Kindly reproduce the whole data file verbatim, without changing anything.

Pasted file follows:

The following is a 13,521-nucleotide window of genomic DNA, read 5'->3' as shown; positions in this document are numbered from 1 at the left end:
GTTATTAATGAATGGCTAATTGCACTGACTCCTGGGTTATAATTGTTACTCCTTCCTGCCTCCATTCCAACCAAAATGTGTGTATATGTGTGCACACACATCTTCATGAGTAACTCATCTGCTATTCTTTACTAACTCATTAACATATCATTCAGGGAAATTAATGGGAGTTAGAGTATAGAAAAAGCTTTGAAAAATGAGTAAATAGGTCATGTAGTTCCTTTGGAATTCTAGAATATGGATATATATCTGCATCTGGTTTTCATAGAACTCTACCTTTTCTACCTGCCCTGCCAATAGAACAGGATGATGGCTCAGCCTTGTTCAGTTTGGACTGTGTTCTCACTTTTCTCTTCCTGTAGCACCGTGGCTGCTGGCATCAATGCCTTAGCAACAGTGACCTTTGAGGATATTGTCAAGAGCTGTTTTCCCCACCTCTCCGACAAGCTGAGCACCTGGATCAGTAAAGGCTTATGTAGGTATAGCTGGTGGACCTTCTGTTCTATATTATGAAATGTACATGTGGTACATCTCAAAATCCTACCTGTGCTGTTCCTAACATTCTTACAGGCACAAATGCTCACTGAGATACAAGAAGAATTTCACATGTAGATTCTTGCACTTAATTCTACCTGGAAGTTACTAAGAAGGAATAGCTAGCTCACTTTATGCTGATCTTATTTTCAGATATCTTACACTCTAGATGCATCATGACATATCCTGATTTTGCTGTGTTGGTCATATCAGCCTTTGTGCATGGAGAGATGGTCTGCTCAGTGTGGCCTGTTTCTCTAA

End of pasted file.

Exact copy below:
The following is a 13,521-nucleotide window of genomic DNA, read 5'->3' as shown; positions in this document are numbered from 1 at the left end:
GTTATTAATGAATGGCTAATTGCACTGACTCCTGGGTTATAATTGTTACTCCTTCCTGCCTCCATTCCAACCAAAATGTGTGTATATGTGTGCACACACATCTTCATGAGTAACTCATCTGCTATTCTTTACTAACTCATTAACATATCATTCAGGGAAATTAATGGGAGTTAGAGTATAGAAAAAGCTTTGAAAAATGAGTAAATAGGTCATGTAGTTCCTTTGGAATTCTAGAATATGGATATATATCTGCATCTGGTTTTCATAGAACTCTACCTTTTCTACCTGCCCTGCCAATAGAACAGGATGATGGCTCAGCCTTGTTCAGTTTGGACTGTGTTCTCACTTTTCTCTTCCTGTAGCACCGTGGCTGCTGGCATCAATGCCTTAGCAACAGTGACCTTTGAGGATATTGTCAAGAGCTGTTTTCCCCACCTCTCCGACAAGCTGAGCACCTGGATCAGTAAAGGCTTATGTAGGTATAGCTGGTGGACCTTCTGTTCTATATTATGAAATGTACATGTGGTACATCTCAAAATCCTACCTGTGCTGTTCCTAACATTCTTACAGGCACAAATGCTCACTGAGATACAAGAAGAATTTCACATGTAGATTCTTGCACTTAATTCTACCTGGAAGTTACTAAGAAGGAATAGCTAGCTCACTTTATGCTGATCTTATTTTCAGATATCTTACACTCTAGATGCATCATGACATATCCTGATTTTGCTGTGTTGGTCATATCAGCCTTTGTGCATGGAGAGATGGTCTGCTCAGTGTGGCCTGTTTCTCTAA